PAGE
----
Toxoplasma Infection in Farm Animals: A Seroepidemiological Survey in Fars Province, South of Iran
Jundishapur Journal of Microbiology: 6 (3); 269-72
April 30, 2013
Article Type: Research Article
April 14, 2012
July 2, 2012
I, et al. Toxoplasma Infection in Farm Animals: A Seroepidemiological Survey in Fars Province, South of Iran,
Jundishapur J Microbiol.
Online ahead of Print
Toxoplasma gondii is a worldwide parasite which infects animals and human. Infections with this zoonotic parasite are acquired mostly by consumption of undercooked or raw meat, which contains tissue cysts.
The current study was conducted to determine the seroprevalence of Toxoplasma infection in farm animals in southern Iran.
Materials and Methods:
Sera were obtained from 346 farm animals including 80 cows, 33 dogs, 35 horses, 95 sheep, 90 goats, 9 turkeys and 4 geese and evaluated by Modified Agglutination Test (MAT) to detect anti-Toxoplasma antibodies.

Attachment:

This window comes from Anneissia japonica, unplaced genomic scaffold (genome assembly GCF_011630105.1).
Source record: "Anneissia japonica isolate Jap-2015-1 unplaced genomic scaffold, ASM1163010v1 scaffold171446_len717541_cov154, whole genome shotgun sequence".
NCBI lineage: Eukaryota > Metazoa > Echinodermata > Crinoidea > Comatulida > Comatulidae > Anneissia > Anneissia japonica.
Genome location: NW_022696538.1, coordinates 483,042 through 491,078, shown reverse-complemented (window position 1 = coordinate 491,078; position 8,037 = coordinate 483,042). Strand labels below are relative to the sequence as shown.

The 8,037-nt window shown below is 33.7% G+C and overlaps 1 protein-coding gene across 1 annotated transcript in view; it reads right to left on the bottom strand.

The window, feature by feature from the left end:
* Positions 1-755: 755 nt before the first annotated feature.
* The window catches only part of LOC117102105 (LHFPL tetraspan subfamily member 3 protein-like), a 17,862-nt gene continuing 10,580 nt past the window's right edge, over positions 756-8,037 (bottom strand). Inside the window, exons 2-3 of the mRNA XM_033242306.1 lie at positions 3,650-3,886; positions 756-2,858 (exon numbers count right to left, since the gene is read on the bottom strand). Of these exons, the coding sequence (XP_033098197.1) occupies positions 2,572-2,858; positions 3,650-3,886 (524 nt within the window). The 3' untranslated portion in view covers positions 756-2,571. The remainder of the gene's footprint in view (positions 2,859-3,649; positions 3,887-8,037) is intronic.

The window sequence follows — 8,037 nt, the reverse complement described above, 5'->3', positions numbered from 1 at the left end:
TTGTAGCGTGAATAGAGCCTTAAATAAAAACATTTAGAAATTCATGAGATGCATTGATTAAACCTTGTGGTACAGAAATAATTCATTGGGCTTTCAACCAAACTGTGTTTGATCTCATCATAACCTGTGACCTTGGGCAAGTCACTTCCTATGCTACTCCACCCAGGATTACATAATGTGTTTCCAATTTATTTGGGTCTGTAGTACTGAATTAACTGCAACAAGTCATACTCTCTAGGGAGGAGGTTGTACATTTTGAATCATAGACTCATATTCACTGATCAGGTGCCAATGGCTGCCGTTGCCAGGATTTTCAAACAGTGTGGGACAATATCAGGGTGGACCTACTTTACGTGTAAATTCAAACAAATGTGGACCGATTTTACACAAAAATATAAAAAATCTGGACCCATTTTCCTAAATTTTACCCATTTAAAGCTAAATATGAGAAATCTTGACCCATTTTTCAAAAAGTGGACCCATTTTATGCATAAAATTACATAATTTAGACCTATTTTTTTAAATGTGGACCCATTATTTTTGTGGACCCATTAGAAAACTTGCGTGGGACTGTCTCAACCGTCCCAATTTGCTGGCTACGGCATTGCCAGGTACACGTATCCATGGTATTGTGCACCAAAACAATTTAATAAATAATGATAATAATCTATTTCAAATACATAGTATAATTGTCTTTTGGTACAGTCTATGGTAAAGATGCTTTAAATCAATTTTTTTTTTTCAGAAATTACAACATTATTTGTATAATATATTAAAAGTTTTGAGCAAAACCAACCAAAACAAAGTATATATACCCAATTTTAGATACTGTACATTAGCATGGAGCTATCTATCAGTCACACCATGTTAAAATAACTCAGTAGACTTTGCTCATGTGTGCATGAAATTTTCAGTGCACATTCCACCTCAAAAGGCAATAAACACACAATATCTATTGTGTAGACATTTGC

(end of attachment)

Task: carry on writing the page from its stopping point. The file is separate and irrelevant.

Anti-Toxoplasma antibodies were detected in sera of 121 out of 346 (34.9%) animals. The highest rate of infection (55%) was found in the cattle, followed by dogs (51.5%), horses (40%), sheep (29.5%), goats (18.8%) and turkeys (11.1%). No antibody was detected in any sera of 4 geese. Most of animals (86%) had antibody titer of 1:20. Males consisted 34.3% and females 40% of seropositive animals but the difference was not statistically significant (P > 0.05). Correlation between age of animals and Toxoplasma infection was also insignificant (P > 0.05).
High seroprevalence of toxoplasmosis observed in this region indicates that farm animals may play a major role in transmitting the infection to human through consumption of undercooked meats.
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